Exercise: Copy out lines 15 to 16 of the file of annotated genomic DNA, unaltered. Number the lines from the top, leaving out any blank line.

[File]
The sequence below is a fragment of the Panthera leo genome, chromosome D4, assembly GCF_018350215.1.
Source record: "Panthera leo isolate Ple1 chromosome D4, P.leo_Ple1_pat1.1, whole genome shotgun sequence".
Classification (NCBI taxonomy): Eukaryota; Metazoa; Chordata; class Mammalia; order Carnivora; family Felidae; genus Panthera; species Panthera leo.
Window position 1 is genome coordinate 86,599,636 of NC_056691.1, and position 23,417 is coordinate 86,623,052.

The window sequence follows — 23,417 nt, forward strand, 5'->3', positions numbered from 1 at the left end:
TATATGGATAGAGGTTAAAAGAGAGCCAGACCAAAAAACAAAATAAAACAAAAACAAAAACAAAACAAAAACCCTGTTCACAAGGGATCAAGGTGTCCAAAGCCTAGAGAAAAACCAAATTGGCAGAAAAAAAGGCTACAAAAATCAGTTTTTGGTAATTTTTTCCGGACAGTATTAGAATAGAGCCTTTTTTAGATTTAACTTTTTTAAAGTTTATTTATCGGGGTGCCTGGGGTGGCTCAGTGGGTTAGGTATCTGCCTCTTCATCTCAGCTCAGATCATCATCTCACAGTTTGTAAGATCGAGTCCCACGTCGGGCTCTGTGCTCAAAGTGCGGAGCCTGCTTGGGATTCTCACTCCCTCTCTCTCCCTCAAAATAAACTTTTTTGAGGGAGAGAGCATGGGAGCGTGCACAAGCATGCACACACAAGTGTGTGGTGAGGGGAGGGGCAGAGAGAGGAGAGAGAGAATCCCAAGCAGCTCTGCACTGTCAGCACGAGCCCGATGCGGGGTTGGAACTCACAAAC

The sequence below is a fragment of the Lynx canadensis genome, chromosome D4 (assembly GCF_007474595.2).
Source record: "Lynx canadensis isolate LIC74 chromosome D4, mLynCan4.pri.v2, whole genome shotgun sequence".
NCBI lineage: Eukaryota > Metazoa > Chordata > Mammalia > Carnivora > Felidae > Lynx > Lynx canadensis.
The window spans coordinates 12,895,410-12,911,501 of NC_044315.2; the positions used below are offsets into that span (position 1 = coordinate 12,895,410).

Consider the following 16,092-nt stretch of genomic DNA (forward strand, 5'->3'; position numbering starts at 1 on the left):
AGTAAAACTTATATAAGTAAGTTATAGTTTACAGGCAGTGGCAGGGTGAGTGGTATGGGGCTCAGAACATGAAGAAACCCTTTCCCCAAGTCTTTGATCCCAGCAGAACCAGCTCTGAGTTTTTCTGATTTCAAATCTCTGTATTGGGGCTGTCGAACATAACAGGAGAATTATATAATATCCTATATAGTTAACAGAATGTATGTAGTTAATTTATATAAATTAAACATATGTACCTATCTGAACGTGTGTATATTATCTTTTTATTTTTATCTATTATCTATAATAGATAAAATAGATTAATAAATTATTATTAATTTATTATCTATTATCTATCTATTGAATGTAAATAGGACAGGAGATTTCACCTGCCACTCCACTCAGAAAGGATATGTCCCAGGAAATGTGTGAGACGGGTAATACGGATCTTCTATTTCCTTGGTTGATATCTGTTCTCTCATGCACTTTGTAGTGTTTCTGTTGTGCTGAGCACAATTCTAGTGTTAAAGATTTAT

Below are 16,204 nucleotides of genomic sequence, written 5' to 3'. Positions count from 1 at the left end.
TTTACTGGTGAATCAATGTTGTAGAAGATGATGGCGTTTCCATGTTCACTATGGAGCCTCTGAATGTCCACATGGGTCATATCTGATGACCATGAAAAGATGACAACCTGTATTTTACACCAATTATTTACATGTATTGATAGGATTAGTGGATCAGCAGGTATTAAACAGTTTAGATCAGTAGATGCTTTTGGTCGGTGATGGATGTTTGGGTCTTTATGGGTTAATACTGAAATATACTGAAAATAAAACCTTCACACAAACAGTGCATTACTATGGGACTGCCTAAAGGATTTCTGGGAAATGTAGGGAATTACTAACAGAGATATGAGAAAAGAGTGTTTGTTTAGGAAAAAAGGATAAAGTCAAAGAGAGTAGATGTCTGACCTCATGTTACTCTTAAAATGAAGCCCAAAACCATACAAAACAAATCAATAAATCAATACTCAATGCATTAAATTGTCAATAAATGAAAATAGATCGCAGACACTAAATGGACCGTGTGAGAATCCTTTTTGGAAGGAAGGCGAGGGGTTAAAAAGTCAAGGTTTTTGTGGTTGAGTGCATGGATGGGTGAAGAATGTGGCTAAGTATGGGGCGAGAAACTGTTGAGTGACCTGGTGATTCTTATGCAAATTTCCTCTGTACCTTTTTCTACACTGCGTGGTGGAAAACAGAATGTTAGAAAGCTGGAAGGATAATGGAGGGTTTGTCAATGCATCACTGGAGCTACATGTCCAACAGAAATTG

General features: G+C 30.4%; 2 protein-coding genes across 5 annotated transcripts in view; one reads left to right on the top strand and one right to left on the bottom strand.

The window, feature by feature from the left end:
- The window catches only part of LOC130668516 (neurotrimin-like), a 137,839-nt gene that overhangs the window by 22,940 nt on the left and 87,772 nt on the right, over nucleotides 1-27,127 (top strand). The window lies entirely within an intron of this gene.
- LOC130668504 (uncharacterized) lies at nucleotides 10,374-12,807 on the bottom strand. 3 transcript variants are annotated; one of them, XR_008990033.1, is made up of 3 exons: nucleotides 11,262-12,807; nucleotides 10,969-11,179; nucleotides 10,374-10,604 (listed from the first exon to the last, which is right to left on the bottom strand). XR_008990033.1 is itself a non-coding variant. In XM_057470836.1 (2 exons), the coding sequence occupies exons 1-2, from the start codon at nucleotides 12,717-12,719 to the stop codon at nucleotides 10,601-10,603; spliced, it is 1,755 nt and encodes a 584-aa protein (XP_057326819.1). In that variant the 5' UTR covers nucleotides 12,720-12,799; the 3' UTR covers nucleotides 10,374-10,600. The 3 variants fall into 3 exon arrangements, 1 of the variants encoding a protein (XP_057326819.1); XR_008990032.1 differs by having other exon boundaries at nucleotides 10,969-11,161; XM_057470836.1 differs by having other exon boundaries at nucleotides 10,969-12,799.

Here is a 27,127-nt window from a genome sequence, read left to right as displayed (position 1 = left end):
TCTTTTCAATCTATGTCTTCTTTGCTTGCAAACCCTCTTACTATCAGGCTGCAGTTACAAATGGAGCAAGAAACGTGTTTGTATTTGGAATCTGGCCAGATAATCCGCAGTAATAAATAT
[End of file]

General features: G+C 30.4%; 2 protein-coding genes across 5 annotated transcripts in view; one reads left to right on the top strand and one right to left on the bottom strand.

The window, feature by feature from the left end: